Endara later distanced himself from the party due to differences of opinion with Moscoso. He ran in the 2004 Panamanian presidential election as the candidate of the Solidarity Party. He finished second to Martín Torrijos. Recently, he founded his own political party Fatherland's Moral Vanguard Party.

Recent historyEdit

In 1990, the party was renamed the Arnulfista Party in honor of its longtime leader. Party members had been called "Arnulfistas" for many years. It lost the 1994 presidential elections to the Democratic Revolutionary Party (PRD) administration of Ernesto Pérez Balladares, acting as the main opposition party before regaining the presidency in 1999 under Moscoso.

In 1994, a constitutional amendment permanently abolished the military of Panama.

The Arnulfista Party changed its name back to the old Panameñista Party in 2005.

At the 2004 elections, the party won 19.2% of the popular vote and 17 out of 78 seats. In presidential elections held the same day, its candidate, José Miguel Alemán, finished a poor third, with 16.4% of the vote.[citation needed]

In October 2, 2016 José Luis Varela was elected President of the Panameñistas Party, and is its current President.

Moscoso and press restrictionsEdit

Moscoso included in her platform a pledge to work to repeal press restrictions dating to the Torrijos era that criminalized criticism of public officials and permitted prior censorship; in 1999 she signed a bill that mandated the submission of legislation to bring Panama's press laws in line with international standards by June 2000. This legislation was not forthcoming, but government disclosure laws were passed in 2001. Lawsuits against journalists continued; even President Moscoso, along with Winston Spadafora, the former minister of government and justice and a current Supreme Court justice, filed a criminal defamation suit.[5] In 2005, many of the 'gag laws' enacted under military rule in the 1960s were repealed by new president Martin Torrijos.[6]

2009 electionsEdit

Presidential and legislative elections were held in Panama on May 3, 2009.[7] Juan Carlos Varela was the candidate of the Panameñista Party, but eventually supported Ricardo Martinelli in a coalition of four parties, led by Martinelli's Democratic Change party. With 60% of the vote, Martinelli went on to beat the incumbent Democratic Revolutionary Party who had formed its own three-party coalition. Varela, the Panameñista leader, became Panama's vice president to President Martinelli. Former 1990's president Guillermo Endara placed a distant third with 2.3% of the vote as the official candidate for the new Fatherland's Moral Vanguard Party, after gaining 31% in the last elections (2004).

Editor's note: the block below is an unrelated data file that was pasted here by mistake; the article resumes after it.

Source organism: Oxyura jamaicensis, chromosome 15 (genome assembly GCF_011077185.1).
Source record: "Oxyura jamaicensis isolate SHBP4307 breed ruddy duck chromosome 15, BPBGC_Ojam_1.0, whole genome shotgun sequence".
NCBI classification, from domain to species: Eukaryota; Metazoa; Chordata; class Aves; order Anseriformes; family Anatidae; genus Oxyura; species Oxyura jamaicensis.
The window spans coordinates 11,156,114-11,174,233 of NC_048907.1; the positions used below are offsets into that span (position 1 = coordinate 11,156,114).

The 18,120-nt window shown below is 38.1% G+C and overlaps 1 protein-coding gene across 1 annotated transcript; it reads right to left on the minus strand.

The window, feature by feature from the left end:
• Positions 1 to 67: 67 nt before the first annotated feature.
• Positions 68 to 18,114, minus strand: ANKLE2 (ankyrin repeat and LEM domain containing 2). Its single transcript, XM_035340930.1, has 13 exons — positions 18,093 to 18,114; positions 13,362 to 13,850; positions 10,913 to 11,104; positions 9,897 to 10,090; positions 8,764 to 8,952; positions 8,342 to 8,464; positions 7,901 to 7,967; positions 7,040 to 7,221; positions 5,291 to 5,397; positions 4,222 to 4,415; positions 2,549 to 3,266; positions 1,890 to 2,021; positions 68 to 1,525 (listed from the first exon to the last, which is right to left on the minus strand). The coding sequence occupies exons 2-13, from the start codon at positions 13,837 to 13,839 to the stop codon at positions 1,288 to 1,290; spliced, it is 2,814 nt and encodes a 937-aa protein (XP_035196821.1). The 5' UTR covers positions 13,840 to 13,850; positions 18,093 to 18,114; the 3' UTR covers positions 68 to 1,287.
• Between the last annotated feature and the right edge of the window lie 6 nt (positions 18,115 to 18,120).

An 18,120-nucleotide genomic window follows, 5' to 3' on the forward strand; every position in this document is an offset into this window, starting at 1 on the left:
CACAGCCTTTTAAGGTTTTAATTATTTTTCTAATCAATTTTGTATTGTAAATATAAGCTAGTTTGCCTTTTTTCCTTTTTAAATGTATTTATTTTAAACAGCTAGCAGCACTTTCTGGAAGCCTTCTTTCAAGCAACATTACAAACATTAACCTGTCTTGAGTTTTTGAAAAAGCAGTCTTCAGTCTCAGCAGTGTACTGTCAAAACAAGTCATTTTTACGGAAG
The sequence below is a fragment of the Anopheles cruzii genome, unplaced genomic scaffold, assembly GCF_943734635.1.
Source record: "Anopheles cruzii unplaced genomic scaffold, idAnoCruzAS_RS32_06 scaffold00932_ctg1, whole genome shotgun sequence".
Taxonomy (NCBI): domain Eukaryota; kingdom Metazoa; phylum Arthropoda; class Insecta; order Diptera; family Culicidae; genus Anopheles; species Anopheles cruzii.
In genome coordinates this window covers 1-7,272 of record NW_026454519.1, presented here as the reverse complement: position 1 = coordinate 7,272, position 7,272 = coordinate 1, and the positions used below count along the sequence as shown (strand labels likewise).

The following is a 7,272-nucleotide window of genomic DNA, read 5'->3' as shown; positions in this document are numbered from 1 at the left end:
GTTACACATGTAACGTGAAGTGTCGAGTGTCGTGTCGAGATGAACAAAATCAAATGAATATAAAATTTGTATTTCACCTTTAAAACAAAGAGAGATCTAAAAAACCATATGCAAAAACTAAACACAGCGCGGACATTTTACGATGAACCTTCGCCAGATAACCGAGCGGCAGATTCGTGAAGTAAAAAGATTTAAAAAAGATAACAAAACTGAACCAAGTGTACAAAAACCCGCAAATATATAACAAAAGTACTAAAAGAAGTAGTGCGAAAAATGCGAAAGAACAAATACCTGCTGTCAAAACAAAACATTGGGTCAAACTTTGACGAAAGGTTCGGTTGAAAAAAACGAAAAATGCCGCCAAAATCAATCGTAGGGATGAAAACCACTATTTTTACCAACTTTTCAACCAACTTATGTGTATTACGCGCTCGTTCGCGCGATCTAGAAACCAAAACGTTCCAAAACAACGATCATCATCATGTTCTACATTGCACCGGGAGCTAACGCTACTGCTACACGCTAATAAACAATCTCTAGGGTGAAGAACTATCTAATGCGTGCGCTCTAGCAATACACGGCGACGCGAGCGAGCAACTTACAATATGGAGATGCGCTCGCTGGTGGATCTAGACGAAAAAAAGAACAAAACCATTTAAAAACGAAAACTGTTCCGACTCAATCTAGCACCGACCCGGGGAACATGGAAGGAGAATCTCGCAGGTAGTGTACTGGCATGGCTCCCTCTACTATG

Martinelli's and Varela's Alliance for Change coalition also dominated the National Assembly in 2009, winning 44 seats against 27 of the second-place coalition, with 2 other seats belonging to independents. A total of 22 legislative seats went specifically to the Panameñista Party.

However, the alliance had split by 2011, and a number of members from the Panameñista Party joined the Democratic Change Party, leaving the Panameñista Party with a remnant of 12 legislative seats.

2014 electionsEdit

Juan Carlos Varela was the Panameñista Party's candidate once again for the 2014 general election. The election polls had him ranked third in a field of six candidates for almost the entire campaign period, but Varela ran a very good campaign with a steady and strong message that touched the most important issue for Panamanians.[clarification needed] On May 4, 2014, Juan Carlos Varela was elected President of Panama with a healthy 39% of the votes in what turned out to be a three-man race.


  1. ^ Pérez, Orlando J. (2000), "The Past as Prologue?: Political Parties in Post-Invasion Panama", Post-invasion Panama: The Challenges of Democratization in the New World Order, Lexington Books, p. 129
  2. ^ a b Chislett, William (2004), "Panama", Americas Review: The Economic and Business Report (21st ed.), p. 124
  3. ^ a b Stalker, Peter (2010), Guide to Countries of the World (Third ed.), Oxford University Press, p. 248
  4. ^ "Global Election Review 2019" (PDF). Solace Global. 2019. p. 4.
  5. ^ CPJ: Attacks on the Press Panamanian press restrictions and a victory for press freedom
  6. ^ CPJ 'Gag' laws lifted; same legislation includes new restrictions
  7. ^ CIA - The World Factbook - Panama '09 election date